A President Donald Trump and a former Vice President Joe Biden supporter converse before the Joe Biden Campaign Rally at the National World War I Museum and Memorial on March 7, 2020 in Kansas City, Missouri.
Kyle Rivas | Getty Images
When Americans go to the polls this November, preventing Social Security benefit cuts will be one of the top issues on their minds.
That’s according to a poll conducted by Data for Progress, a progressive think tank, and released with Social Security Works, an advocacy organization.
The results show that protecting Social Security ranked among the top answers, with 54% of respondents, when they were asked to pick their top three priorities for the 2020 election.
Other top issues also affect Americans’ wallets. That included universal health care, with 29%; raising the minimum wage, 26%; and reducing the wealth gap, 25%.
Those who were more likely to rank preventing Social Security cuts as a top concern include women, with 67%, compared to just 39% of men.
Those ages 45 and up were also more likely to give Social Security a high priority, with 68%, versus 23% of those under 45.
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“The part about no cuts is very consistent across every poll you see,” said Nancy Altman, president of Social Security Works.
“It’s not surprising that people are concerned about climate change or want the wealthy to pay their fair share,” Altman said. “But the question is when you go into the voting booth, what are you going to be thinking about, what’s most important to you?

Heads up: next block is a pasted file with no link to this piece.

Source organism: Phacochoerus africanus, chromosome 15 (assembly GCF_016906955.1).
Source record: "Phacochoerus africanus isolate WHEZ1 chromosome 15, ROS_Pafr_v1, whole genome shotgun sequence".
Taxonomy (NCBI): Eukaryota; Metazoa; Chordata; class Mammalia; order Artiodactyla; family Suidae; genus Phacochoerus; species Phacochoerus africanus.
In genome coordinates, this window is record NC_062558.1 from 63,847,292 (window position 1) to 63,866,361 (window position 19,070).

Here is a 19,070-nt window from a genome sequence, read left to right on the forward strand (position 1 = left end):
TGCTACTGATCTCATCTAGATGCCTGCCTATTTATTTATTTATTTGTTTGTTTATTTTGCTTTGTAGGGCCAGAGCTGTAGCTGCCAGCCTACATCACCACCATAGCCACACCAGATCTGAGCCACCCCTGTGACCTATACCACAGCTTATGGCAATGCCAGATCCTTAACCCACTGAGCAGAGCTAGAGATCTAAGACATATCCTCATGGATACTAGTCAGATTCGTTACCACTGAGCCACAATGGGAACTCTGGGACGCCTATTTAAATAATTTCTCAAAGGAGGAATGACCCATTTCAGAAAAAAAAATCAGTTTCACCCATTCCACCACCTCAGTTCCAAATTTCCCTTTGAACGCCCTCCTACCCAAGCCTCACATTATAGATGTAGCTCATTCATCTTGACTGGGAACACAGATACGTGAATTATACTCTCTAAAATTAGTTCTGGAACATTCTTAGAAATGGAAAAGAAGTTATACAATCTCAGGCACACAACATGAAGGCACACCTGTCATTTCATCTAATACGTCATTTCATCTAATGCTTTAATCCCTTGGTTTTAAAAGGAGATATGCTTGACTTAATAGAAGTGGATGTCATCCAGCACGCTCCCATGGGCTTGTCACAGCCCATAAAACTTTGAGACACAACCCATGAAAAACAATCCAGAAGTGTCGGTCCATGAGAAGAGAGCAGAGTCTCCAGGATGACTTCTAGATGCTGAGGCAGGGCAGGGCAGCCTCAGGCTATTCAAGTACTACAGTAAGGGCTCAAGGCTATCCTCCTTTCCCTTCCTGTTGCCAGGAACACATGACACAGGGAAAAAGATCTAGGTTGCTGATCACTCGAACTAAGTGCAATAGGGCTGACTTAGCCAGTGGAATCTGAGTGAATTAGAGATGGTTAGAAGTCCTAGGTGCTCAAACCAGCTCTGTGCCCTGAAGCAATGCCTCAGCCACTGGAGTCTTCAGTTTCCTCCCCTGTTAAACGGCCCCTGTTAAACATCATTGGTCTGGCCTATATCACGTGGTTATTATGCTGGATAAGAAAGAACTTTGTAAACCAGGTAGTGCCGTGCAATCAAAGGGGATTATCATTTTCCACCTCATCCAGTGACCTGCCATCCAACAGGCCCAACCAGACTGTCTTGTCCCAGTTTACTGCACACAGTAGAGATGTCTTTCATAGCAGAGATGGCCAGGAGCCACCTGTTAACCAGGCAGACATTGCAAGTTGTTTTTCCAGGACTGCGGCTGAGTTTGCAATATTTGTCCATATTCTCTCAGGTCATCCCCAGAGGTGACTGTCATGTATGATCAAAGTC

“That’s what makes this poll interesting.”
Meanwhile, the three issues voters said they care least about include building a U.S.-Mexican border wall, reducing taxes on the wealthy and making sure all workers can join a union.
The online survey included 1,074 potential voters. It was conducted on Aug. 7.
The results come as former vice president Joe Biden was named the Democratic nominee at the party’s national convention this week.
Biden’s platform calls for increasing Social Security benefits for low-income individuals and families, while increasing payroll taxes for high earners.
Meanwhile, President Donald Trump’s executive order to put a payroll tax deferral in place has prompted outcries from Social Security advocates, who say changes like those could hurt Social Security’s funding. Generally, employers and employees each pay 6.2% of wages toward Social Security. As of 2020, that phases out for wages over $ 137,700.
While experts say the temporary payroll tax deferral likely won’t damage Social Security financially, advocates for the program say a more permanent change would.
Biden’s campaign is currently running an advertisement in Florida that attacks Trump’s executive order and proposals for cuts to Social Security’s budget.
“People should be aware what the parties are proposing, what the candidates are proposing,” Altman said.